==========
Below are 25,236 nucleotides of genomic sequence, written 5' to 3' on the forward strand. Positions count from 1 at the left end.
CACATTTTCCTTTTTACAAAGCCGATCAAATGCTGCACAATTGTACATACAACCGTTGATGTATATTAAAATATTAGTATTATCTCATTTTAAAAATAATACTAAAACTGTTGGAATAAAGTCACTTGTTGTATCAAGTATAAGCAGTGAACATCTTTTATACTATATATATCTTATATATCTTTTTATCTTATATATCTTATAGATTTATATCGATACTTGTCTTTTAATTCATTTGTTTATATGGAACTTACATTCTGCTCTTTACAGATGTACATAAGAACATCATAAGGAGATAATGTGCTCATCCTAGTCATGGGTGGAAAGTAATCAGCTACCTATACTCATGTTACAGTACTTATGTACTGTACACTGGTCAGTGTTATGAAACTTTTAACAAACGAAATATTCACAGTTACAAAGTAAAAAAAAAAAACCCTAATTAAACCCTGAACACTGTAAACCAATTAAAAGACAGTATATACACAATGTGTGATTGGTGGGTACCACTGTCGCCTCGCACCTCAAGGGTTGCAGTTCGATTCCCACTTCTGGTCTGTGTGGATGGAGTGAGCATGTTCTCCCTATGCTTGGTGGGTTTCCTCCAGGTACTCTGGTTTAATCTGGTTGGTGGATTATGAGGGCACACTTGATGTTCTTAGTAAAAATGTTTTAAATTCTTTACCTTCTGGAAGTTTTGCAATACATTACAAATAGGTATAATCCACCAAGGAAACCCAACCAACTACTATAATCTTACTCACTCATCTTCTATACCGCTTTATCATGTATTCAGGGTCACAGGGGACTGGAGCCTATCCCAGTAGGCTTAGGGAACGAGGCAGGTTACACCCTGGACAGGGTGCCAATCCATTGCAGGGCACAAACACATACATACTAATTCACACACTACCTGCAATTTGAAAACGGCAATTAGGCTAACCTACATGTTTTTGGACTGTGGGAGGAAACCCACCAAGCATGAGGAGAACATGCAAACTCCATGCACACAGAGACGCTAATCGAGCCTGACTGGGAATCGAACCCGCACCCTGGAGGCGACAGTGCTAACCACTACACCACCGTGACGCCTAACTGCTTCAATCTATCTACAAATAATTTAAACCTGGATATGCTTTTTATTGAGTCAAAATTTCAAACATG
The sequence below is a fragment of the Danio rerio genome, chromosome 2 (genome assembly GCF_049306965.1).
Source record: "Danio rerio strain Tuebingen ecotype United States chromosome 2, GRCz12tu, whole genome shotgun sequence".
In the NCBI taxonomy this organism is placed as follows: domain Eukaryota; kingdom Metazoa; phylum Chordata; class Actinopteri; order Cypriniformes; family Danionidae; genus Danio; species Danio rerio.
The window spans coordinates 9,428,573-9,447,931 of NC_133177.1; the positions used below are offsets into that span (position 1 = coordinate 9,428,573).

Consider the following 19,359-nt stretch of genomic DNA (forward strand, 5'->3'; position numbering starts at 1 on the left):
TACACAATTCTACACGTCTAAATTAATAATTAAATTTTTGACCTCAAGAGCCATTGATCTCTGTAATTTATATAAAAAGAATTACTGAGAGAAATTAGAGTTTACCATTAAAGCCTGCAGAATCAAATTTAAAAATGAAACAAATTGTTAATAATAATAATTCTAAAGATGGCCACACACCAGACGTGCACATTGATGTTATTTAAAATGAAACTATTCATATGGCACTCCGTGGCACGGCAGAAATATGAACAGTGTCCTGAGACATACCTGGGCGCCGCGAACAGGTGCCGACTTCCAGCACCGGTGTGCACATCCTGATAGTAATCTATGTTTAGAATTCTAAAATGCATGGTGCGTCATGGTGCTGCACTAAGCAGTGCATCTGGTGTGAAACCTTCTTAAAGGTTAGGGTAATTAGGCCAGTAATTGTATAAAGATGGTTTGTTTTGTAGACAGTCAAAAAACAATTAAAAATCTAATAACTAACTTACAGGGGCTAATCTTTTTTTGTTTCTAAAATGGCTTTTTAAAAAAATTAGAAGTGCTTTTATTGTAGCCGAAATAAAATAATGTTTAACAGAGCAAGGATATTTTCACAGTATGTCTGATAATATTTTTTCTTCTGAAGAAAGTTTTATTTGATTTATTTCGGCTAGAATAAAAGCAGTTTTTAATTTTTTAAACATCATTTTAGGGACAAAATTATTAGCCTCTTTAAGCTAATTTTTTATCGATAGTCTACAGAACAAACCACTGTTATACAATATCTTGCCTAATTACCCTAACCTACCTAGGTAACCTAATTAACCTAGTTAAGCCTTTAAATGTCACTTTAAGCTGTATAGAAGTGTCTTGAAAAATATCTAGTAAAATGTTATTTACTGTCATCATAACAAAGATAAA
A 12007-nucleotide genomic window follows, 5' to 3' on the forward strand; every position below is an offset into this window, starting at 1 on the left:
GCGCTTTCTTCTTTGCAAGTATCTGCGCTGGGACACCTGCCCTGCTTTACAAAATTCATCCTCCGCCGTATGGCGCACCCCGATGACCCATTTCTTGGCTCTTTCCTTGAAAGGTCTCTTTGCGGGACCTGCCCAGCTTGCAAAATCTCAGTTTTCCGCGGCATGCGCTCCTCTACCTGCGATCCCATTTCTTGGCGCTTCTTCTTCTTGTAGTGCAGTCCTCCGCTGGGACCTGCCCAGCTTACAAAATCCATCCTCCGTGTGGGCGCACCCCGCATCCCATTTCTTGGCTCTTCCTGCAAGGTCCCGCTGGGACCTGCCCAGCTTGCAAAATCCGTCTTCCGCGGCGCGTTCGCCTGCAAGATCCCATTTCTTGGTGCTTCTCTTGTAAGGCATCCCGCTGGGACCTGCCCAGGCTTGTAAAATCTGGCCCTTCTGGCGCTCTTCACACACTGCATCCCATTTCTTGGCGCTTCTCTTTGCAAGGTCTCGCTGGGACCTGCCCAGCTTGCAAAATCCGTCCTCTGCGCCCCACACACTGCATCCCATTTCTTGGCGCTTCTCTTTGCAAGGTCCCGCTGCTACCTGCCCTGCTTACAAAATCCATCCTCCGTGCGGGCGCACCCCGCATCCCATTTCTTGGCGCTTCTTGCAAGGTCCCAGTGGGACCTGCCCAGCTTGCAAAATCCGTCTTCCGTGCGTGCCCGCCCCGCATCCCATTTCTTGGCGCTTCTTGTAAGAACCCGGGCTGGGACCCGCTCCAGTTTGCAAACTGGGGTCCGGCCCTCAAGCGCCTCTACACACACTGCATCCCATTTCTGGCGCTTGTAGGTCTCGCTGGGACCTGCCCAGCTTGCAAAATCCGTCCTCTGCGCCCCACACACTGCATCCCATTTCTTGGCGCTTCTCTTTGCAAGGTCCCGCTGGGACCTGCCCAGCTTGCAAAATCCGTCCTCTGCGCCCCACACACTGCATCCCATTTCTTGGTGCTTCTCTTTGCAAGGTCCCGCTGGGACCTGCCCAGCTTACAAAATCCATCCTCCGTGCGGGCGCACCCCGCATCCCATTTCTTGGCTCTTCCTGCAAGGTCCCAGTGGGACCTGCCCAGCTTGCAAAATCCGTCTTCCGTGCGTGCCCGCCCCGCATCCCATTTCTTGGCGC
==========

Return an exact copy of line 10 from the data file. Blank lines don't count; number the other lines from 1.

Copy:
GCGCTTTCTTCTTTGCAAGTATCTGCGCTGGGACACCTGCCCTGCTTTACAAAATTCATCCTCCGCCGTATGGCGCACCCCGATGACCCATTTCTTGGCTCTTTCCTTGAAAGGTCTCTTTGCGGGACCTGCCCAGCTTGCAAAATCTCAGTTTTCCGCGGCATGCGCTCCTCTACCTGCGATCCCATTTCTTGGCGCTTCTTCTTCTTGTAGTGCAGTCCTCCGCTGGGACCTGCCCAGCTTACAAAATCCATCCTCCGTGTGGGCGCACCCCGCATCCCATTTCTTGGCTCTTCCTGCAAGGTCCCGCTGGGACCTGCCCAGCTTGCAAAATCCGTCTTCCGCGGCGCGTTCGCCTGCAAGATCCCATTTCTTGGTGCTTCTCTTGTAAGGCATCCCGCTGGGACCTGCCCAGGCTTGTAAAATCTGGCCCTTCTGGCGCTCTTCACACACTGCATCCCATTTCTTGGCGCTTCTCTTTGCAAGGTCTCGCTGGGACCTGCCCAGCTTGCAAAATCCGTCCTCTGCGCCCCACACACTGCATCCCATTTCTTGGCGCTTCTCTTTGCAAGGTCCCGCTGCTACCTGCCCTGCTTACAAAATCCATCCTCCGTGCGGGCGCACCCCGCATCCCATTTCTTGGCGCTTCTTGCAAGGTCCCAGTGGGACCTGCCCAGCTTGCAAAATCCGTCTTCCGTGCGTGCCCGCCCCGCATCCCATTTCTTGGCGCTTCTTGTAAGAACCCGGGCTGGGACCCGCTCCAGTTTGCAAACTGGGGTCCGGCCCTCAAGCGCCTCTACACACACTGCATCCCATTTCTGGCGCTTGTAGGTCTCGCTGGGACCTGCCCAGCTTGCAAAATCCGTCCTCTGCGCCCCACACACTGCATCCCATTTCTTGGCGCTTCTCTTTGCAAGGTCCCGCTGGGACCTGCCCAGCTTGCAAAATCCGTCCTCTGCGCCCCACACACTGCATCCCATTTCTTGGTGCTTCTCTTTGCAAGGTCCCGCTGGGACCTGCCCAGCTTACAAAATCCATCCTCCGTGCGGGCGCACCCCGCATCCCATTTCTTGGCTCTTCCTGCAAGGTCCCAGTGGGACCTGCCCAGCTTGCAAAATCCGTCTTCCGTGCGTGCCCGCCCCGCATCCCATTTCTTGGCGC